How to Tell If Your Dog is Overweight or Obese

Is your dog overweight or obese?
How to Tell If Your Dog is Overweight or Obese
And what you can do if they are

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In partnership with NomNomNow 

Whilst we are highly aware of the growing epidemic of human obesity, did you know that obesity in pets is a similarly alarming problem? In fact, nearly 60% of dogs and cats in the US are either overweight or obese. While a chubby puppy might be cute, overweight and obese pets can face a range of health problems; these include joint disease, respiratory disease, diabetes, cancers, and heart problems and ultimately shorter lifespans and low quality of life. 

Factors such as breed build and fur type means it’s not always easy to tell if your pet is overweight. So what can you do to determine if your dog has a weight issue and what can you do about it? 

How to tell if your dog is overweight or obese 

It can be difficult to tell if your dog is overweight by just looking at them. Giving them a quick check over at home is a good way to see if there could be a weight problem and the easiest way to do this is with a Body Condition Score (BCS). 

The Body Condition Score 

This is a hands on assessment of your dog’s physical condition. It considers how easily you can feel your dog’s ribs and shoulder bones, if you can feel your dog’s spine and hip bones but not see them, if you can see your dog’s last rib, if your dog has an hourglass figure, and if your dog has a defined waist when you view them from the side. From this, you can then assign a score of 1 through 9 to your dog as follows:

1 - 3: Underweight → Ribs, spine and hip bones easily visible, little fat, very obvious waist 

4 - 5: Ideal Weight → Ribs, spine and hip bones not visible but can feel easily, well proportioned, can see a waist line

6 - 9: Overweight to Obese → Ribs, spine and hip bones not easily visible or felt, diminished waist or can’t see waist at all, excess of fat deposits on waist, face and limbs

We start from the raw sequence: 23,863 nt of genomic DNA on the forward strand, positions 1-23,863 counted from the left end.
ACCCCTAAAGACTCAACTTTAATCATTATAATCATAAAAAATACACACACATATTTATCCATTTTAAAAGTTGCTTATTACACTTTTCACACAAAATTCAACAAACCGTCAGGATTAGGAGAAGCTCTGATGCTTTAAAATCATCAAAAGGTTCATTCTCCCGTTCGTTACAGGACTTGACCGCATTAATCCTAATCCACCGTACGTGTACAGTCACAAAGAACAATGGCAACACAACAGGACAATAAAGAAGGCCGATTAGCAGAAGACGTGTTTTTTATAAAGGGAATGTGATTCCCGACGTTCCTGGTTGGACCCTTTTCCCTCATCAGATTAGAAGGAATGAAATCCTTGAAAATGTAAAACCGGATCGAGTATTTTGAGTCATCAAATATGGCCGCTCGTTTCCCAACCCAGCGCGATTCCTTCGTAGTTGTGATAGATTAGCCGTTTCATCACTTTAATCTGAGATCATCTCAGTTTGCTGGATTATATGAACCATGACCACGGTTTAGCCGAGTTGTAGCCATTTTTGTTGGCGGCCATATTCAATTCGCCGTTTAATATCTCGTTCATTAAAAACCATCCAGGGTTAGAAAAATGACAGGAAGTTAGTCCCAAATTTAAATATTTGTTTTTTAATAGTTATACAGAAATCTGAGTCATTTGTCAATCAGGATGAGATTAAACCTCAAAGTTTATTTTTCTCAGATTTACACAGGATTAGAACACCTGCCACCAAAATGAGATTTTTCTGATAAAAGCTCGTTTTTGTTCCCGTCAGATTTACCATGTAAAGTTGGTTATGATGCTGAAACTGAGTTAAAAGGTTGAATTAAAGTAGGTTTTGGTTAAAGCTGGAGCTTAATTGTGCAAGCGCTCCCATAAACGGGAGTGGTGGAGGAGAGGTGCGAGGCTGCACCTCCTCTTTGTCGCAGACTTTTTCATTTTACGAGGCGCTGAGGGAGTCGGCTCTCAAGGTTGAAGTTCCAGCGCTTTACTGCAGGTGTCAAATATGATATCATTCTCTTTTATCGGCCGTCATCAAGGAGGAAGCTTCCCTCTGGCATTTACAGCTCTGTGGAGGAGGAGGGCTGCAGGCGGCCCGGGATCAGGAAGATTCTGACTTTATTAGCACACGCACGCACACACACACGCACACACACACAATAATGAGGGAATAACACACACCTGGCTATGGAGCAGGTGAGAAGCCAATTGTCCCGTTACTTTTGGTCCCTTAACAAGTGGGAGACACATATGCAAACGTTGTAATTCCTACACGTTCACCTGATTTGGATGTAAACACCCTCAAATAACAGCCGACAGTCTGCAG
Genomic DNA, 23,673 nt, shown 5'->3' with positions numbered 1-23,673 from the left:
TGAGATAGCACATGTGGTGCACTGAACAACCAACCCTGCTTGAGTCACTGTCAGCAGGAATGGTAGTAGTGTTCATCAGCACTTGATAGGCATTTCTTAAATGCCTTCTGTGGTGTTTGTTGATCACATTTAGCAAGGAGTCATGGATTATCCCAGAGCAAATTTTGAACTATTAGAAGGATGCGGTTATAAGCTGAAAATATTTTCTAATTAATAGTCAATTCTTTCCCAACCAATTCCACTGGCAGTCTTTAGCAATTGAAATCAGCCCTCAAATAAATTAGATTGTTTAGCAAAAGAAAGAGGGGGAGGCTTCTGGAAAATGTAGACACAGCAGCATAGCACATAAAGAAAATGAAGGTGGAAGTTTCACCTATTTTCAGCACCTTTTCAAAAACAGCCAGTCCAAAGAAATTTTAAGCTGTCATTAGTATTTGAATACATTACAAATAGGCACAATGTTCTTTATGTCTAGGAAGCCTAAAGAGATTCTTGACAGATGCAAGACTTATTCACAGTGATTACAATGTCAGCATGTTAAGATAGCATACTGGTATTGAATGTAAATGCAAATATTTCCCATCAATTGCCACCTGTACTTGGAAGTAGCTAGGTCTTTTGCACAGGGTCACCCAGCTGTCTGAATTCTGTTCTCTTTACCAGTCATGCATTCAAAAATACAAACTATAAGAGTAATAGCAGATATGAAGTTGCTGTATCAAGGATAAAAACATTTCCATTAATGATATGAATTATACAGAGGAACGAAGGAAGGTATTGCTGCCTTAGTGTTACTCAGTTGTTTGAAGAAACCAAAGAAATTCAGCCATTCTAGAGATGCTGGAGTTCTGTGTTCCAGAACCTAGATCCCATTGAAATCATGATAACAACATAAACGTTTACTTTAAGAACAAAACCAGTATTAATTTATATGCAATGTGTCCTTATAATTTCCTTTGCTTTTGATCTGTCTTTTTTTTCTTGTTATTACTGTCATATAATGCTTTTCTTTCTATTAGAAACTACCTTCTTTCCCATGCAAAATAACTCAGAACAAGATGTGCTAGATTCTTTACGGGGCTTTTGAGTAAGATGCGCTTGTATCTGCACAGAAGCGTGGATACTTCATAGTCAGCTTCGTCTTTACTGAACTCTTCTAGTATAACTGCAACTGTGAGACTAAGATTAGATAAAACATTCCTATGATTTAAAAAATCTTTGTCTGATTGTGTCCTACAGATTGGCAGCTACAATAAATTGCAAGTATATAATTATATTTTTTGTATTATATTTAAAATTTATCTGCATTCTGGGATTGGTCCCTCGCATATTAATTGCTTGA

Dog Weight Body Condition Score Chart

Other ways to assess your dog’s weight 

Along with BCS, assessing everyday activities can help determine if your dog could be overweight and that it’s time to talk to your vet. Some of the following could indicate a weight issue:

  • Struggling to get up from a sitting or lying position
  • Wheezing whilst breathing 
  • Constant panting
  • Avoiding play or playing less than they used to 
  • Needing help getting in the car, on to sofas or beds, getting up stairs etc.
  • Appearing winded after minimal movement, for example after greeting you when you come home

Reasons that could have led to your dog being overweight  

Once you’ve determined that your dog could be overweight or even obese, it’s time to take a look at what could have caused this issue.

Diet: this might seem obvious but what you feed your dog and the portion sizes of each meal can drastically affect their weight. In terms of what is being Diet for Dog Weight Loss fed, it has been shown that dogs eating kibble are 1.2 times more likely to be obese than dogs eating a fresh food diet (that jumps to 1.4 times more likely for cats!) and a set of small meals a day can be more beneficial for maintaining a healthy weight than 1 large daily meal. Treats, however, are not necessarily associated with an increased risk of obesity as long as they comprise of less than 10% of total caloric intake. The type of treats given is also important to consider; dental treats are most strongly associated with obesity whilst giving fresh vegetables as treats is most strongly associated with your dog being at an ideal weight. 

Age: middle aged animals (aged 6 - 10) are the most at risk of being overweight or obese but this declines with increased age. 

Mood: dogs described as depressed by their owners were 4 times more likely to be obese than happy pets. Signs of depression in dogs can include becoming inactive and withdrawn and you may notice a difference in eating and sleeping habits. 

Inactivity: just like with humans, a low level of activity can result in your dog being overweight or obese. If your dog exercises less than 4 hours a week, they are 6 times more likely to be obese than dogs exercising over 7 hours a week.